Although it is unlikely that these slightly questionable elements affect the bike in any practical way, they are still a little concerning and could conspire against a rider after a few kilometres in the saddle.

Unfortunately, SRAM is yet to make commercially available direct-mount brakes and so Johnson has found an alternative for the Riddler AR.

Interrupting a full ensemble for the test bike Shimano is used and the resulting stopping power is worthy of strong praise. (The same approach is used by Katusha, sponsored by SRAM but using Dura-Ace direct-mount brakes on its Canyon Aeroad bikes.)

This test was published in #RIDE73 – released in October 2016.

Cable routing

Ignoring the tricky lacing required for the handlebars, cables were easy to prepare. The plastic frame hardware – although potentially perilous – was easy to remove and left a large void to easily thread the brake and gear cables through.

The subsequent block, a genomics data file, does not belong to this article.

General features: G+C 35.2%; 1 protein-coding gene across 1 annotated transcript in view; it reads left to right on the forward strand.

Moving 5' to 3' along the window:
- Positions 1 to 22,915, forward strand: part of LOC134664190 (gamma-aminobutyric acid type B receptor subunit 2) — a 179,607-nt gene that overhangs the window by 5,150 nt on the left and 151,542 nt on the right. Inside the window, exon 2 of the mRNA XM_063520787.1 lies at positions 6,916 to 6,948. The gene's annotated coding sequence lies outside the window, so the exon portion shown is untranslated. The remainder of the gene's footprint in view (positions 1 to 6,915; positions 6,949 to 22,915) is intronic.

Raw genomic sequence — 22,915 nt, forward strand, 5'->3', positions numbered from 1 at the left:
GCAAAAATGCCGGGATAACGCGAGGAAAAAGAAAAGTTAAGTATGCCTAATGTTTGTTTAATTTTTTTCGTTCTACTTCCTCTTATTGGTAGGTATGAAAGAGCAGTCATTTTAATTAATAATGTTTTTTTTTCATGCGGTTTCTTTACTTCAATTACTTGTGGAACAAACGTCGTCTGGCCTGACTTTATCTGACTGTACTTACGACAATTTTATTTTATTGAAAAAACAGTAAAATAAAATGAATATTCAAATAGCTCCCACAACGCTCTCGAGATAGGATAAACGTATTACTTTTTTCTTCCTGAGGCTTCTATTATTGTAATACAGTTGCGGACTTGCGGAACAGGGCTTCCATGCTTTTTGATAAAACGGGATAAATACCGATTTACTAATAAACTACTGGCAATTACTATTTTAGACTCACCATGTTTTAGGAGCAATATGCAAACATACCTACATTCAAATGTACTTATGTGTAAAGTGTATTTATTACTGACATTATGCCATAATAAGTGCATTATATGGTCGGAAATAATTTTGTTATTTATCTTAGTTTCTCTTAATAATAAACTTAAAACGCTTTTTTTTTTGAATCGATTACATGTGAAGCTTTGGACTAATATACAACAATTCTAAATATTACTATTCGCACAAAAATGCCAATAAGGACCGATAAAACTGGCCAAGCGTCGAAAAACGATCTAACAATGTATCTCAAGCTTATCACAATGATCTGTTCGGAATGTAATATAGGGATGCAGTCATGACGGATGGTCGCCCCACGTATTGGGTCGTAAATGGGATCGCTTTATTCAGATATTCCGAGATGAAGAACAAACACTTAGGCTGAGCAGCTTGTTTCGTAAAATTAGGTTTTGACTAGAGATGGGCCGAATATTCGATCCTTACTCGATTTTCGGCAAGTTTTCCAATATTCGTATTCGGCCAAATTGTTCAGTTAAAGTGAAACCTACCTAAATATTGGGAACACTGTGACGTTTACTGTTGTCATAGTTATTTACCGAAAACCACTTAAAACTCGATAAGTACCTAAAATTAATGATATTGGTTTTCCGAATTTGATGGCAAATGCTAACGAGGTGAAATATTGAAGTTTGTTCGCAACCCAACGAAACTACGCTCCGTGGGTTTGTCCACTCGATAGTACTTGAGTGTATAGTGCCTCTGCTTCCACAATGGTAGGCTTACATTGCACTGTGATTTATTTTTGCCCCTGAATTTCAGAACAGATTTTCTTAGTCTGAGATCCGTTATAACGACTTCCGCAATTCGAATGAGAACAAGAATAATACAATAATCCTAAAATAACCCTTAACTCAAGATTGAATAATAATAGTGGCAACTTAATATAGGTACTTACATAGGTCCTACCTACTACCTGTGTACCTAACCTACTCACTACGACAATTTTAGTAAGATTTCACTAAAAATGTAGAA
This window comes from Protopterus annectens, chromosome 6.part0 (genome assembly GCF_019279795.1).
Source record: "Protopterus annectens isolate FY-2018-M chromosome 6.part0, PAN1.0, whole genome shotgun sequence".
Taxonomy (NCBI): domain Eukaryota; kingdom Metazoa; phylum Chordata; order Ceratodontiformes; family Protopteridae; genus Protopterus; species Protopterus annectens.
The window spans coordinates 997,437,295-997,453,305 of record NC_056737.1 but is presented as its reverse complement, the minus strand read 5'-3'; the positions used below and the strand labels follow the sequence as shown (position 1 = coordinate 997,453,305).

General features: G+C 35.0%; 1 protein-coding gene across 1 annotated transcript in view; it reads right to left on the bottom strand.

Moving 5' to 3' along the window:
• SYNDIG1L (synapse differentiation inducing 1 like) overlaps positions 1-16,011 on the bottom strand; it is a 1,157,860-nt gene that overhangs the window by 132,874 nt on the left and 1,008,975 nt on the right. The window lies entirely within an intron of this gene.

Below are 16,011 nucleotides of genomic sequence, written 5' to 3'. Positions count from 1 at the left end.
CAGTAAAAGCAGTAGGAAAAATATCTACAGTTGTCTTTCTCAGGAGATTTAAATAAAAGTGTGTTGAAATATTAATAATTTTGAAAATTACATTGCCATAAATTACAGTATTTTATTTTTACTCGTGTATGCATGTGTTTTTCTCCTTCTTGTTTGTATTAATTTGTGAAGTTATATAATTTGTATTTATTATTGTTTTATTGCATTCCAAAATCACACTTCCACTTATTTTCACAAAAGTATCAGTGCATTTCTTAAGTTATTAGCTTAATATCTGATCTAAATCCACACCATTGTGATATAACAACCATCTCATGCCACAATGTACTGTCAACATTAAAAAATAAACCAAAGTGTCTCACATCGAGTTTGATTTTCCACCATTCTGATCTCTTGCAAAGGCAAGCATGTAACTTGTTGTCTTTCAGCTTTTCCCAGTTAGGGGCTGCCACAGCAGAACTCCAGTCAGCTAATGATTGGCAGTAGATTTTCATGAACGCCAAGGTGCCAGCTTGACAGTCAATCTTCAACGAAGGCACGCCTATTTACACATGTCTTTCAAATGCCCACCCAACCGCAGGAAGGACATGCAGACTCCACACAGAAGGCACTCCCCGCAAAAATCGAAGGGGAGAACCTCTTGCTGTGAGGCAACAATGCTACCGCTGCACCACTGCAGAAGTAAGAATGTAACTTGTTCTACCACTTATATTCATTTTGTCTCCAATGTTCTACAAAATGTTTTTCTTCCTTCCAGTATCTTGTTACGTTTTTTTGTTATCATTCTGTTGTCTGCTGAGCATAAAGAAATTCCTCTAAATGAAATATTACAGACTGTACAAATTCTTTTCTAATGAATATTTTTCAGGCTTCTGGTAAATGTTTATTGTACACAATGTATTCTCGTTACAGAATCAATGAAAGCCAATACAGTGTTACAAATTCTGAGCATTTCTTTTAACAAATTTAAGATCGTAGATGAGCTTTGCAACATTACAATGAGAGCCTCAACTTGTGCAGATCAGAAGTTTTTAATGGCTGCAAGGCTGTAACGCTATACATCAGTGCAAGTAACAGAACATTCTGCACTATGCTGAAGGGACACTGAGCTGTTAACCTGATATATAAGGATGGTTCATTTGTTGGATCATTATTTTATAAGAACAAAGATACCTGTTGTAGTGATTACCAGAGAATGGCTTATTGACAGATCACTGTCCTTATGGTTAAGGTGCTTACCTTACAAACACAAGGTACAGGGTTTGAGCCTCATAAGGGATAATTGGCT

The rear derailleur cable had a slightly difficult upturn as it followed the chainstay to the exit point. There was little stress as the cable chased a magnet all the way through and popped out the other side.

 

Rating the build…

There were no curly issues during the build. The bottom bracket mounted rear brake can sometimes throw up a couple of headaches but it was not the case this time. The wheels needed a slight true but were still rideable out of the box.

The Riddler AR has a nice thick paint job that seems pretty hardy. However, some of the paint intruded on the bottom bracket cups and two of the bidon screws were disconcertingly tight to make the owner second guess themselves as they fit their cage! It is a colour palette that will suit those who appreciate a classic aesthetic and bright colours will eventually appear.

SRAM Red is a fantastic groupset and these carbon wheels, whilst untested, have a bulbous profile that should make them stiff and stable.